|A mild storm in upstate New York|
Although New York’s Capital Region was spared any serious weather issues due to Hurricane Sandy, I have lots of family and friends facing really difficult times ahead. No power, trees down, houses damaged. Today I’m sending out prayers to all of them and everyone else whose lives have been turned upside down by the storm.
So often, when things like this happen, we find ourselves questioning. Why? Why here? Why me? Why not me? All of that made me think of a passage from my new book, so I thought I’d share it here today even though my book will not be released until one week from now.
Excerpted from Everyday Divine: A Catholic Guide to Active Spirituality, Chapter 6:
The recent spate of unusual weather across the country and around the world — tornadoes in unlikely places, blizzards where it should be warm and heat where there should be blizzards, hail and wind and earthquakes — serves to highlight the less-beautiful and more-dangerous aspects of God’s creation.
Why would God allow such violent and frightening elements into a universe he set in motion? Why not maintain a placid natural world where everything works for humanity’s benefit?
The Catechism of the Catholic Church explains that God created a world that is “journeying” toward perfection, meaning it’s not perfect yet. Good and evil must co-exist in this imperfect world.
“In God’s plan this process of becoming involves the appearance of certain beings and the disappearance of others, the existence of the more perfect alongside the less perfect, both constructive and destructive forces of nature,” the catechism states.
On a logical level, you can probably make an argument for that reasoning, but if you happen to be the person watching your home and all your belongings get washed away in a flood or torn apart in a tornado, it becomes a little more difficult. Where is God, you may wonder, when you see images of people desperate to escape a tsunami a world away or a raging wildfire in the next town?
When confronted with nature’s fury, it’s normal to turn to God for protection, for answers, for comfort. There are even special prayers written specifically for such occasions. When I was heading to Rome several years ago, my plane was expected to depart New York’s JFK airport the exact time Hurricane Earl was expected to arrive there. As I headed for the airport shuttle bus in Albany, already nervous since I was going to Italy alone and hadn’t been overseas in 25 years, I swore to every member of my family that if someone swooped down and offered to buy my ticket, I’d gladly bow out. I didn’t want to mess with a hurricane during take-off.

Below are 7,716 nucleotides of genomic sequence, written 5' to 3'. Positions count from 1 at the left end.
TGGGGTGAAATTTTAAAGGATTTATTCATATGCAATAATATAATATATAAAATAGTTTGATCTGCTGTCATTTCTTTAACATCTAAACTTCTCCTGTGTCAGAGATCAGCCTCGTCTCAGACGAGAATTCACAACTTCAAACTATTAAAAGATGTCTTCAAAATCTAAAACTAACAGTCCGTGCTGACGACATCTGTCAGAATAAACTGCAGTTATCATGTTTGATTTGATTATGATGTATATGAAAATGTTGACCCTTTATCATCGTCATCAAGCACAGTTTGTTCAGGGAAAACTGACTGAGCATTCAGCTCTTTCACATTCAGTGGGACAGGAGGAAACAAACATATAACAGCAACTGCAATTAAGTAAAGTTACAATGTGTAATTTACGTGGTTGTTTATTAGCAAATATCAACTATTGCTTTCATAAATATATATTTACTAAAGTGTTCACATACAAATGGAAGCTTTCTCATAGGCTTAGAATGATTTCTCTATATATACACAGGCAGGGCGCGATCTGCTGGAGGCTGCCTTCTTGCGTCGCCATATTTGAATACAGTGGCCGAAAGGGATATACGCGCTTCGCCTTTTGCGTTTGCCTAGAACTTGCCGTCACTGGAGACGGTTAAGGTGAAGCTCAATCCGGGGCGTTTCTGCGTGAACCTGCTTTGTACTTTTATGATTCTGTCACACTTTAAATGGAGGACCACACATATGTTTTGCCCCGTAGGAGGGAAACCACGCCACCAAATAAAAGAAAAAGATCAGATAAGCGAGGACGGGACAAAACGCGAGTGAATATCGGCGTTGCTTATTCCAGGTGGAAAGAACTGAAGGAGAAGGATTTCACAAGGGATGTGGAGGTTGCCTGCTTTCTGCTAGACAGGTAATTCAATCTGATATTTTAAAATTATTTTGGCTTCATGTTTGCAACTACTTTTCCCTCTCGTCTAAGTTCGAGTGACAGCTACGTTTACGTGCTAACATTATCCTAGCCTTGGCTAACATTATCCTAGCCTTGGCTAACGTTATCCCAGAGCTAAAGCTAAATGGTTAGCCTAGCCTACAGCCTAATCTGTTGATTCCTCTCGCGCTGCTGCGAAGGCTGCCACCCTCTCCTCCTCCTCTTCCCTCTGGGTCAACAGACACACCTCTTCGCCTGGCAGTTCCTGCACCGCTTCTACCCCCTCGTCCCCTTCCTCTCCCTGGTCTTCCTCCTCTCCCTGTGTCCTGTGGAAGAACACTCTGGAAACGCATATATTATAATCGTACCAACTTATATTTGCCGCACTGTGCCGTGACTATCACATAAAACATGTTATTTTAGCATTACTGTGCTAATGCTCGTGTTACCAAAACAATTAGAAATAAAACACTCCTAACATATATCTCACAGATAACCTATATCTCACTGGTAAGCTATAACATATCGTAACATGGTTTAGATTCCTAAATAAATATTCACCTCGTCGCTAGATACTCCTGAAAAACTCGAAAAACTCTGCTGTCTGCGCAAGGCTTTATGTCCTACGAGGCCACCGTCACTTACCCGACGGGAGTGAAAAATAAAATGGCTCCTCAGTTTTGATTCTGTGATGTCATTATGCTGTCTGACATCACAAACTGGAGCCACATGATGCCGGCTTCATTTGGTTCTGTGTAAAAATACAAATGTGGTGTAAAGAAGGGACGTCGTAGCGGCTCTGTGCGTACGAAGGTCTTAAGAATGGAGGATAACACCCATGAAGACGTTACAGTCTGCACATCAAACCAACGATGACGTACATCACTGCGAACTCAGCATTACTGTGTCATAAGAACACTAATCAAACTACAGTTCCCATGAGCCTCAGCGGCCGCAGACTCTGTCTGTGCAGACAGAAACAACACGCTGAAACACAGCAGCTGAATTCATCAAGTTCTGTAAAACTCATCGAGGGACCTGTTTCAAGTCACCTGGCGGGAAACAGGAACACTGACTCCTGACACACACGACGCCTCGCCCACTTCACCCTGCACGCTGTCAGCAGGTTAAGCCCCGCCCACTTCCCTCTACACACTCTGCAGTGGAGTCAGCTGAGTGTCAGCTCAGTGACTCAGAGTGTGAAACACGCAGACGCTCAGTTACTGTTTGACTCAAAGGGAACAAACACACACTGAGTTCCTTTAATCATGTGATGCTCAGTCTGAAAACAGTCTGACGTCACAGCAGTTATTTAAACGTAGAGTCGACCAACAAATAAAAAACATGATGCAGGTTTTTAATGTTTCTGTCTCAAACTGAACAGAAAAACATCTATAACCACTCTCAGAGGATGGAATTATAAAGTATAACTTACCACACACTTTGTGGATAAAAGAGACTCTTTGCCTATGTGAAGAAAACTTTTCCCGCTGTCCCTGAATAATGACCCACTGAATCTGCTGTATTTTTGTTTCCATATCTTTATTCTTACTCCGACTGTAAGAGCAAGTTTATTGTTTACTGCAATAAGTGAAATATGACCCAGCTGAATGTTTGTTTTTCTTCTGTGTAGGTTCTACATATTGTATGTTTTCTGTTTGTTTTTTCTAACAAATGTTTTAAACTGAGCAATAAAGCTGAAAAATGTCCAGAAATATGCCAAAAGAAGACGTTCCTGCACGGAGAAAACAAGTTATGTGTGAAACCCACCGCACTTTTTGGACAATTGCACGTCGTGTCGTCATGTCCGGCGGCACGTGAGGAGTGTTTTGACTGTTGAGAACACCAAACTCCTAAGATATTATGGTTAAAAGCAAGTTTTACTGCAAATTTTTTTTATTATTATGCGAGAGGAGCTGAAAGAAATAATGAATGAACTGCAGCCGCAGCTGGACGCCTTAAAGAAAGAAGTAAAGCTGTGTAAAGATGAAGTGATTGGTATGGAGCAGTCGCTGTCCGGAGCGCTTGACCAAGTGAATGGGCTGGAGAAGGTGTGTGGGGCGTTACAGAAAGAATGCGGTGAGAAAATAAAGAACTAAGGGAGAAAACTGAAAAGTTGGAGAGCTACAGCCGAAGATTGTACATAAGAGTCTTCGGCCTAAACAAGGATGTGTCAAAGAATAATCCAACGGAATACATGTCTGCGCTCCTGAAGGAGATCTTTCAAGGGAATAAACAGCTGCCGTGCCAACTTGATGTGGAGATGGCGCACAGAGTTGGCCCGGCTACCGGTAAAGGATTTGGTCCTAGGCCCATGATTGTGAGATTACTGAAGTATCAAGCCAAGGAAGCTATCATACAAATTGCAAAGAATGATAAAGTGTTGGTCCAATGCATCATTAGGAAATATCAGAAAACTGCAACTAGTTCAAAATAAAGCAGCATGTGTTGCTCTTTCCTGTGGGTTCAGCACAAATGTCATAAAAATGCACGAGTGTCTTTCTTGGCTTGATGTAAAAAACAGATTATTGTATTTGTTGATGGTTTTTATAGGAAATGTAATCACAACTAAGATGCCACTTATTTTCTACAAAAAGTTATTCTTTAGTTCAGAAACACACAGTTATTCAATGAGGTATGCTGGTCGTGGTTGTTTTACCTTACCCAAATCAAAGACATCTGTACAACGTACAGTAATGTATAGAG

But no one swooped in to take my ticket off my hands, and so I nervously arrived at my shuttle bus. Being a chatty sort, I went up to three people standing together to see if I happened to be in the right place. It turned out they, too, were going on a pilgrimage — to Lourdes, France — and they offered to watch out for me until I arrived at my Alitalia gate. But more than that, sensing my nervousness over the weather, one woman gave me her prayer book, marked to the page with “The Prayer of Blessing Against Storms.”
“…Christ conquers. Christ reigns. Christ orders. May Christ protect us from all storms and lightening. Christ went through their midst in peace, and the word was made flesh. Christ is with us…,” I read from the little nameless blue prayer book with the image of the Pieta on the cover.
As I sat on the shuttle, reading from my new prayer book and marveling at the way God intervenes in the minutia of my life, I felt a calmness descend, and I realized that my pilgrimage had already begun, right there at the shuttle bus stop. By the time we got to the airport, the skies had cleared a bit, and my flight left on time. In fact, I arrived in Rome a few minutes ahead of schedule.
God can’t stop the storms, but he can see us through them.
(This is taken from Chapter 6: Sounds and Signs of the Spirit. Everyday Divine will be released next Tuesday, Nov. 6, and is available now as a pre-order through Amazon.)
Copyright 2012, Mary DeTurris Poust. No portion of this may be reproduced without permission from the author.